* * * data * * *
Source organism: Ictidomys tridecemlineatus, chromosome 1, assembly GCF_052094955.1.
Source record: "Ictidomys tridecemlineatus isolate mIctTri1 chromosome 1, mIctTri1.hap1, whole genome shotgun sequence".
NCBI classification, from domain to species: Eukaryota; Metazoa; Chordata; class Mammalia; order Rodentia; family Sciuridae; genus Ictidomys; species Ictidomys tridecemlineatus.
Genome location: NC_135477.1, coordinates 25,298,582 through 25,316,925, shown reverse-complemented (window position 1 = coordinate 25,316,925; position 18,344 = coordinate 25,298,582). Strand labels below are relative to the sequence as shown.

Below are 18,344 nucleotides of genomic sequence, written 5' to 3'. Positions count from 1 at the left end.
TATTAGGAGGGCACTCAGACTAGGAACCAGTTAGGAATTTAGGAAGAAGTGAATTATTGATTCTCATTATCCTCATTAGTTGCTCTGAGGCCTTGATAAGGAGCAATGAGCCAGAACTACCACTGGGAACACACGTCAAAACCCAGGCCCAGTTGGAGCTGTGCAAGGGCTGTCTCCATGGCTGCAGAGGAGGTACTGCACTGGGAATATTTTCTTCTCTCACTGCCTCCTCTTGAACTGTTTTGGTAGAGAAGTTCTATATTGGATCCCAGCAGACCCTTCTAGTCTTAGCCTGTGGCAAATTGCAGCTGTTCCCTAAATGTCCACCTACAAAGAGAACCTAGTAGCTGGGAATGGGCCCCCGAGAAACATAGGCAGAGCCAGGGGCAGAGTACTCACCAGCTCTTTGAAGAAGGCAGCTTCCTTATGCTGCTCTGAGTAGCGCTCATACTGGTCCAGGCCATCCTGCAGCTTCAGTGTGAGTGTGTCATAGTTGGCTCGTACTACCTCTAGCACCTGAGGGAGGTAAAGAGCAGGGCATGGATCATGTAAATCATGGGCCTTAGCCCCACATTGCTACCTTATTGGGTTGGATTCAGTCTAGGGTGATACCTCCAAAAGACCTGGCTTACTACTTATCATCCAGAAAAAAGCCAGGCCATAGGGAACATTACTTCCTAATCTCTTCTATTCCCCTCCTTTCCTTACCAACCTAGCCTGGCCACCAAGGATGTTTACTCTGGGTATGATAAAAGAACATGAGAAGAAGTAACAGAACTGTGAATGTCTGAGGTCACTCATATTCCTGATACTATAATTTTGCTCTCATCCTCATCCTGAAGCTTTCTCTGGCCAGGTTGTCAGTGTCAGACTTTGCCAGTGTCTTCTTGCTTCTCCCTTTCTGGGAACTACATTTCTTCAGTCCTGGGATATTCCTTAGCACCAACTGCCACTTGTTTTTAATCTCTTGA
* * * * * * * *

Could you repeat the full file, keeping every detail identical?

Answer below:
Source organism: Ictidomys tridecemlineatus, chromosome 1, assembly GCF_052094955.1.
Source record: "Ictidomys tridecemlineatus isolate mIctTri1 chromosome 1, mIctTri1.hap1, whole genome shotgun sequence".
NCBI classification, from domain to species: Eukaryota; Metazoa; Chordata; class Mammalia; order Rodentia; family Sciuridae; genus Ictidomys; species Ictidomys tridecemlineatus.
Genome location: NC_135477.1, coordinates 25,298,582 through 25,316,925, shown reverse-complemented (window position 1 = coordinate 25,316,925; position 18,344 = coordinate 25,298,582). Strand labels below are relative to the sequence as shown.

Below are 18,344 nucleotides of genomic sequence, written 5' to 3'. Positions count from 1 at the left end.
TATTAGGAGGGCACTCAGACTAGGAACCAGTTAGGAATTTAGGAAGAAGTGAATTATTGATTCTCATTATCCTCATTAGTTGCTCTGAGGCCTTGATAAGGAGCAATGAGCCAGAACTACCACTGGGAACACACGTCAAAACCCAGGCCCAGTTGGAGCTGTGCAAGGGCTGTCTCCATGGCTGCAGAGGAGGTACTGCACTGGGAATATTTTCTTCTCTCACTGCCTCCTCTTGAACTGTTTTGGTAGAGAAGTTCTATATTGGATCCCAGCAGACCCTTCTAGTCTTAGCCTGTGGCAAATTGCAGCTGTTCCCTAAATGTCCACCTACAAAGAGAACCTAGTAGCTGGGAATGGGCCCCCGAGAAACATAGGCAGAGCCAGGGGCAGAGTACTCACCAGCTCTTTGAAGAAGGCAGCTTCCTTATGCTGCTCTGAGTAGCGCTCATACTGGTCCAGGCCATCCTGCAGCTTCAGTGTGAGTGTGTCATAGTTGGCTCGTACTACCTCTAGCACCTGAGGGAGGTAAAGAGCAGGGCATGGATCATGTAAATCATGGGCCTTAGCCCCACATTGCTACCTTATTGGGTTGGATTCAGTCTAGGGTGATACCTCCAAAAGACCTGGCTTACTACTTATCATCCAGAAAAAAGCCAGGCCATAGGGAACATTACTTCCTAATCTCTTCTATTCCCCTCCTTTCCTTACCAACCTAGCCTGGCCACCAAGGATGTTTACTCTGGGTATGATAAAAGAACATGAGAAGAAGTAACAGAACTGTGAATGTCTGAGGTCACTCATATTCCTGATACTATAATTTTGCTCTCATCCTCATCCTGAAGCTTTCTCTGGCCAGGTTGTCAGTGTCAGACTTTGCCAGTGTCTTCTTGCTTCTCCCTTTCTGGGAACTACATTTCTTCAGTCCTGGGATATTCCTTAGCACCAACTGCCACTTGTTTTTAATCTCTTGA